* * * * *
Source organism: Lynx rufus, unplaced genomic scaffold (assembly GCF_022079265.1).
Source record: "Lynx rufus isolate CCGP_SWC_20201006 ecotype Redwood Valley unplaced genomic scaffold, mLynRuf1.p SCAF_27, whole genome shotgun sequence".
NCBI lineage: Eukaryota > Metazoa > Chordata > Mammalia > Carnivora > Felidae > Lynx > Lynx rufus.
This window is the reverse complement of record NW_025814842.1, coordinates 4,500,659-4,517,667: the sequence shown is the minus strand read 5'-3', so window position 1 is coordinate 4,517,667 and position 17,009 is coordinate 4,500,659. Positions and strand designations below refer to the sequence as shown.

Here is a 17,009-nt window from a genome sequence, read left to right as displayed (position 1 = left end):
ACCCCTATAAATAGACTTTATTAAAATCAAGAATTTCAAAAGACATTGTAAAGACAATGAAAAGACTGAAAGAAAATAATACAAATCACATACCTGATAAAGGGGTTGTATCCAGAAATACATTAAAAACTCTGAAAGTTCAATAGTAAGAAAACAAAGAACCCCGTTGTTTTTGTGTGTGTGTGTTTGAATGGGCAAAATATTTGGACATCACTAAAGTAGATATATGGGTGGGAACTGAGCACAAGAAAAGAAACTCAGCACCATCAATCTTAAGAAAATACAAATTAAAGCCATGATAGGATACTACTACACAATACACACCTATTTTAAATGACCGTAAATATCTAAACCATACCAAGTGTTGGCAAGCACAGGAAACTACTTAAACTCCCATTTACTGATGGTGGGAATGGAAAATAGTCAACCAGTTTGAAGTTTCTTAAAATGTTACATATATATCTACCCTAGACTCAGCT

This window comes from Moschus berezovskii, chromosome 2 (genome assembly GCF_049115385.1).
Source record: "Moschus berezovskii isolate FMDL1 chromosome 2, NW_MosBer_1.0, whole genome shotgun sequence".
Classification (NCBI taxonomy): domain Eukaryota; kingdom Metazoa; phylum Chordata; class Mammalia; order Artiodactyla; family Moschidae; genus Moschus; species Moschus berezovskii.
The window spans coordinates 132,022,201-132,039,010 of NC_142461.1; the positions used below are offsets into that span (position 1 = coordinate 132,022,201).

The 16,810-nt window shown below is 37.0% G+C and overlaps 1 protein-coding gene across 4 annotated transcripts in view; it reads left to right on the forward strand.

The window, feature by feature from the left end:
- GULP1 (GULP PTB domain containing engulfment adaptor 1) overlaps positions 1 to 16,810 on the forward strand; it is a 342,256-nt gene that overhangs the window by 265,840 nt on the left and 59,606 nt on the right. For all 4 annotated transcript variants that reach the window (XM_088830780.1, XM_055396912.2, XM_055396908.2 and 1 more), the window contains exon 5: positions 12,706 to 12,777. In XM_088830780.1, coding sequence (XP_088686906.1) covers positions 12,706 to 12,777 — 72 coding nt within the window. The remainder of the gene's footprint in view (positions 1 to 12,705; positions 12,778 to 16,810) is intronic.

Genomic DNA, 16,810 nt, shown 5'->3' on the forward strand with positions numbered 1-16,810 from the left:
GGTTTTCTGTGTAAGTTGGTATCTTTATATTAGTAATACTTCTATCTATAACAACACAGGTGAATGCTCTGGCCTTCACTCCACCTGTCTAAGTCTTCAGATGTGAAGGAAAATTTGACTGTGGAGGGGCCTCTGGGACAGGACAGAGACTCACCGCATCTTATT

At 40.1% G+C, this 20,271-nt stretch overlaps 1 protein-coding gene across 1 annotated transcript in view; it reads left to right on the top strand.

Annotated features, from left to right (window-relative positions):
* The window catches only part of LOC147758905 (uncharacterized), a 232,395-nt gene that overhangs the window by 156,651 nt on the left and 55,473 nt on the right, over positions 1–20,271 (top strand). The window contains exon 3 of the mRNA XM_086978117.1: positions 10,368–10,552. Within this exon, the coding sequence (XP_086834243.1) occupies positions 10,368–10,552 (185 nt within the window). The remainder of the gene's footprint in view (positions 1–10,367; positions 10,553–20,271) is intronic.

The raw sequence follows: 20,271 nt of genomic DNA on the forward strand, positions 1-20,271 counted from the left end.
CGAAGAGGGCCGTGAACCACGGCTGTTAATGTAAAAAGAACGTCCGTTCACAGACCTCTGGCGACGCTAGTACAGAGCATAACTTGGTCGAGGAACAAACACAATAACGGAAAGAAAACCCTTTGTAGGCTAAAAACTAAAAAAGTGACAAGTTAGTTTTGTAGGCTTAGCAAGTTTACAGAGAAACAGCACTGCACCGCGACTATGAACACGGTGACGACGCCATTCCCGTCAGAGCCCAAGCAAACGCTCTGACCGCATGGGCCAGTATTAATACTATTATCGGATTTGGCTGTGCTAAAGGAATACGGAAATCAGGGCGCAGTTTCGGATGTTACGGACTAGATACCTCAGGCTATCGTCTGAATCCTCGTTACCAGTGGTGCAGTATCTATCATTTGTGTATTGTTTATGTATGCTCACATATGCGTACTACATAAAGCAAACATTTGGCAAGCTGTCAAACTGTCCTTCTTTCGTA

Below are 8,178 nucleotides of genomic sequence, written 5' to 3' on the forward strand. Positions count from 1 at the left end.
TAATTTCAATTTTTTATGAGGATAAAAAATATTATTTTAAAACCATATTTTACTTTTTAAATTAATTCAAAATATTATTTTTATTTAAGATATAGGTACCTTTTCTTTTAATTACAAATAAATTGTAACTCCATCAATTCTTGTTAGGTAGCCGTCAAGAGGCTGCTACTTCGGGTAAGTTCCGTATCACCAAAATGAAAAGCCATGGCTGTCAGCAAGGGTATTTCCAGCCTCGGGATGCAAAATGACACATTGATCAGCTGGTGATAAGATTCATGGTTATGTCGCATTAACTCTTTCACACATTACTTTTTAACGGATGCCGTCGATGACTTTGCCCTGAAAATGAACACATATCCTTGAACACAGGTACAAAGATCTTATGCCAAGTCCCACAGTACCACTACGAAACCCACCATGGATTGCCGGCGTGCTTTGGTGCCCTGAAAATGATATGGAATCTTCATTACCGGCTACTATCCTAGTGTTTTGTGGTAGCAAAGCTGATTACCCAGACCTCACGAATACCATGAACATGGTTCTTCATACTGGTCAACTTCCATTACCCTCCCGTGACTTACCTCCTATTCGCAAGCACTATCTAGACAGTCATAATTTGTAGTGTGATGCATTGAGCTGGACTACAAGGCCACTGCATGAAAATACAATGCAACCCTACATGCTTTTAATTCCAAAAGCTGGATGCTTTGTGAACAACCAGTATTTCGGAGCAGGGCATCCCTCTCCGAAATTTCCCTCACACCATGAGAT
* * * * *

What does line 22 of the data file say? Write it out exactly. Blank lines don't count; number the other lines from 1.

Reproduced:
TAATTTCAATTTTTTATGAGGATAAAAAATATTATTTTAAAACCATATTTTACTTTTTAAATTAATTCAAAATATTATTTTTATTTAAGATATAGGTACCTTTTCTTTTAATTACAAATAAATTGTAACTCCATCAATTCTTGTTAGGTAGCCGTCAAGAGGCTGCTACTTCGGGTAAGTTCCGTATCACCAAAATGAAAAGCCATGGCTGTCAGCAAGGGTATTTCCAGCCTCGGGATGCAAAATGACACATTGATCAGCTGGTGATAAGATTCATGGTTATGTCGCATTAACTCTTTCACACATTACTTTTTAACGGATGCCGTCGATGACTTTGCCCTGAAAATGAACACATATCCTTGAACACAGGTACAAAGATCTTATGCCAAGTCCCACAGTACCACTACGAAACCCACCATGGATTGCCGGCGTGCTTTGGTGCCCTGAAAATGATATGGAATCTTCATTACCGGCTACTATCCTAGTGTTTTGTGGTAGCAAAGCTGATTACCCAGACCTCACGAATACCATGAACATGGTTCTTCATACTGGTCAACTTCCATTACCCTCCCGTGACTTACCTCCTATTCGCAAGCACTATCTAGACAGTCATAATTTGTAGTGTGATGCATTGAGCTGGACTACAAGGCCACTGCATGAAAATACAATGCAACCCTACATGCTTTTAATTCCAAAAGCTGGATGCTTTGTGAACAACCAGTATTTCGGAGCAGGGCATCCCTCTCCGAAATTTCCCTCACACCATGAGAT